From the infancy of the country music business in the 1920s to the early 1990s, independent booking agencies, which secure tour dates for artists, dominated Nashville, representing the genre’s biggest acts. But the August acquisition of The Bobby Roberts Company (BRC) by The Agency Group (TAG) leaves little doubt that these boutique talent operations are an endangered species.
The numbers tell the tale. Country music’s top 50 touring acts grossed $574,834,701 in 2013, according to Billboard Boxscore. Of those, 45 are currently booked by major national agencies, three are handled in-house and just one, Emmylou Harris, is serviced by an independent, High Road Touring, which has no Nashville presence. Roberts, who says he sold BRC because it was “the right situation,” notes that the trend is nothing new. “Active consolidation is part of the cyclical nature of the business, and we will see new indies arise over the next 10 years,” he says.
In the process, however, mid-level acts and those before or past their commercial prime may suffer, and Nashville will lose connection to its more personalized and colorful past as great personalities are relegated to the history books.
During the heyday of indies, Music Row was populated by savvy showbiz men, many of them performers, who booked top-shelf country acts nationwide. Firms included The Halsey Company, World Class Talent, Chief Talent, Entertainment Artists, Buddy Lee Attractions (see story, below) and BRC.
Save for BLA, all of those agencies have been acquired or shuttered due to the death, retirement or departure of the founder or a flagship artist. Even BLA took a major hit when its president Kevin Neal jumped to William Morris Endeavor (WME) in May. Neal, who was with BLA for 25 years and president since 2009, took a number of heavy hitters with him, including Jason Aldean and Florida Georgia Line. “I wanted to go someplace that had more resources for my clients,” Neal told Billboard upon his departure. WME (then just William Morris) was the first national agency to open in Nashville in 1973, and by the end of the ’90s, Agency for the Performing Arts, Creative Artists Agency (CAA) and Monterey Peninsula Artists — now Paradigm — had followed. (Based on Boxscore and Nielsen SoundScan data, WME and CAA command the largest market share for arena-level country acts.)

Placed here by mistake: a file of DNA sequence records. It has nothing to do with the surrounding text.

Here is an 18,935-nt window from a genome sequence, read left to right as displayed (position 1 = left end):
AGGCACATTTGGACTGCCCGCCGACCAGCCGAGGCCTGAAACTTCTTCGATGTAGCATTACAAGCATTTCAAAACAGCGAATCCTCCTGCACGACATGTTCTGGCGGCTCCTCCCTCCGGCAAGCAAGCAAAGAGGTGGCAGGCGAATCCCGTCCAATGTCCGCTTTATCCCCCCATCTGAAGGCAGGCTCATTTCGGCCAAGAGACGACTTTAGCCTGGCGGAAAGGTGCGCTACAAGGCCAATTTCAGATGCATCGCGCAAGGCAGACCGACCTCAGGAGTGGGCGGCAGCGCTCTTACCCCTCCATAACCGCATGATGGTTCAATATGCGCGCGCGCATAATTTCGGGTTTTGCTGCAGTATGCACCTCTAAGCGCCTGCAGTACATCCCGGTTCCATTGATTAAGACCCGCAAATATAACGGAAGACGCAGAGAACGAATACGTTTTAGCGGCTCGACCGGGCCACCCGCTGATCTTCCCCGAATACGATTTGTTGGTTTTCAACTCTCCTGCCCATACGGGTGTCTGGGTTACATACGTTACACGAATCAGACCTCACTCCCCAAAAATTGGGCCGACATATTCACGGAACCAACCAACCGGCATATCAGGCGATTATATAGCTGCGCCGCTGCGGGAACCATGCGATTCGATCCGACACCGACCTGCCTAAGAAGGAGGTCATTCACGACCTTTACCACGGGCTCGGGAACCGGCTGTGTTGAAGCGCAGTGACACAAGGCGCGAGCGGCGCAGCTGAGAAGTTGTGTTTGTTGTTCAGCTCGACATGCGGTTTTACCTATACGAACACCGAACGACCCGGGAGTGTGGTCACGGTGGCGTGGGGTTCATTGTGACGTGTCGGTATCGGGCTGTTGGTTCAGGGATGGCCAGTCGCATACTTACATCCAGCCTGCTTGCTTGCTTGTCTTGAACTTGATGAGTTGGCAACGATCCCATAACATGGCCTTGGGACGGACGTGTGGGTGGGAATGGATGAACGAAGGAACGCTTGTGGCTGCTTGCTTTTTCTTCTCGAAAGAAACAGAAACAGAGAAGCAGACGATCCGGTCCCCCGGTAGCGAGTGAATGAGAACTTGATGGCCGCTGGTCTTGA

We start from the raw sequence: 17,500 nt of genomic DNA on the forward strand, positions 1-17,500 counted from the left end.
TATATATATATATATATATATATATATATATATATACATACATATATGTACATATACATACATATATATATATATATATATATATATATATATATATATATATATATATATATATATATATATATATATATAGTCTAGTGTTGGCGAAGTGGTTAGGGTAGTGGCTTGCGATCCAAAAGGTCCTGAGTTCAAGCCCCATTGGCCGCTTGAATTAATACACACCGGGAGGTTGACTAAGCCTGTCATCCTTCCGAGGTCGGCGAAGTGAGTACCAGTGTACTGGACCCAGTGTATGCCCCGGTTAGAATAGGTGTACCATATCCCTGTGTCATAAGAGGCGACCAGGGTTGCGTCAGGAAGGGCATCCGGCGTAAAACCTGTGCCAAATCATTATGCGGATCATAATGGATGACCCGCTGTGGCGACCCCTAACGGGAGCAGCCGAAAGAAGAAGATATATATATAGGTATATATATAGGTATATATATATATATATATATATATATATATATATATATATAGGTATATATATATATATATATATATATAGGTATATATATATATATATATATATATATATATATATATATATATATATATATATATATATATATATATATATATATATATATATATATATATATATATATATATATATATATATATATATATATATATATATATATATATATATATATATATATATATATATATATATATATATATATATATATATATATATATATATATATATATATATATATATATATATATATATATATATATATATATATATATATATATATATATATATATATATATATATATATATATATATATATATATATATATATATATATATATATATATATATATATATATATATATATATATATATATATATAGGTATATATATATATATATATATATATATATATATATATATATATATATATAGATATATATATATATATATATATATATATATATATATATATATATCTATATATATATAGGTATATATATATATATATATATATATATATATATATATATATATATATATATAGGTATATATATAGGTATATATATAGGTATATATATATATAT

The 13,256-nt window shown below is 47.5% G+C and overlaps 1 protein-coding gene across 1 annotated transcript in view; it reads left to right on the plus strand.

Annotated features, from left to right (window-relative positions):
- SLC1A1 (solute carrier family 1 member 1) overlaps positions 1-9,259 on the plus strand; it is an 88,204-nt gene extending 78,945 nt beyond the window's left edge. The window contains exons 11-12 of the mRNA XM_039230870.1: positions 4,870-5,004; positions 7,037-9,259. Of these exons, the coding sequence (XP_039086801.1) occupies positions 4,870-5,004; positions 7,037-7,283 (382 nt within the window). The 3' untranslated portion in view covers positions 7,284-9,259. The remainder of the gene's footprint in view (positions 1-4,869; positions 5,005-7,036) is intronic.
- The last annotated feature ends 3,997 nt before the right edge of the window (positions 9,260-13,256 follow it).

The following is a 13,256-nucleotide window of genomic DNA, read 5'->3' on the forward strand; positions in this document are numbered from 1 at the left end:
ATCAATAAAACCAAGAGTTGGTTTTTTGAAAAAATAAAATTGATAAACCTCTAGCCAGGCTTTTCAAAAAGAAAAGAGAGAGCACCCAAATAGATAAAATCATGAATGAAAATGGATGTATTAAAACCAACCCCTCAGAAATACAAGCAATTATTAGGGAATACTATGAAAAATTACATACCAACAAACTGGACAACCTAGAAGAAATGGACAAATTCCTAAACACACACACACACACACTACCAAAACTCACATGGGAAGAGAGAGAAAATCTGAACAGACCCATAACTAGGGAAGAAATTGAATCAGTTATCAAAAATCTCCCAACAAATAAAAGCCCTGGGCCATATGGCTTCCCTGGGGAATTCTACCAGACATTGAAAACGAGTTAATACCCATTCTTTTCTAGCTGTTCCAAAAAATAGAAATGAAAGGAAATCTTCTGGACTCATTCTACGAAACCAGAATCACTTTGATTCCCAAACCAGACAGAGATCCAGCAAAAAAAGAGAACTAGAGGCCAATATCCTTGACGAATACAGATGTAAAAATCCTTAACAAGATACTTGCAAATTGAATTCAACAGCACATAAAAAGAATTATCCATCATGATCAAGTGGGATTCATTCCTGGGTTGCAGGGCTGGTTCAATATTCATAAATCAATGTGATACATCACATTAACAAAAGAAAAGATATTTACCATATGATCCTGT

As with most market shifts, money changed the game. In the mid-’80s, when such acts as Hank Williams Jr., Alabama and George Strait began selling tickets on par with their rock brethren, the national agencies began signing country talent. Their pitch was hard to resist: Although the majors could not match the attention and nurturing that local bookers provided, they boasted leverage and deeper resources.
Greg Oswald, co-head of WME Nashville, sums up the advantage: “There are 80 people on this floor, each with a specific job so we don’t let anything slip through the cracks. And if you have [WME’s] market share, you can’t help but have leverage and information.”
Among the indie bookers, only BLA and Brand Entertainment maintain multi-artist country rosters. Others, like New Frontier Touring, have learned to thrive by expanding representation to niche genres like Americana and contemporary Christian.
Paul Lohr, who spent 19 years at BLA and a brief stint at TAG, opened New Frontier in 2003 and signed then-fledgling neo-folk group The Avett Brothers. When their career took off, so did New Frontier. Today, through a “very judicious A&R approach” to talent, the agency has six agents in three offices booking 65 acts including Shakey Graves and Paul Thorn.
New Frontier’s success has expectedly led to interest from the majors, but “we’ve got a really good thing going right now,” says Lohr. “So, I kind of turn the tables. I say, ‘How about if I buy you?’ “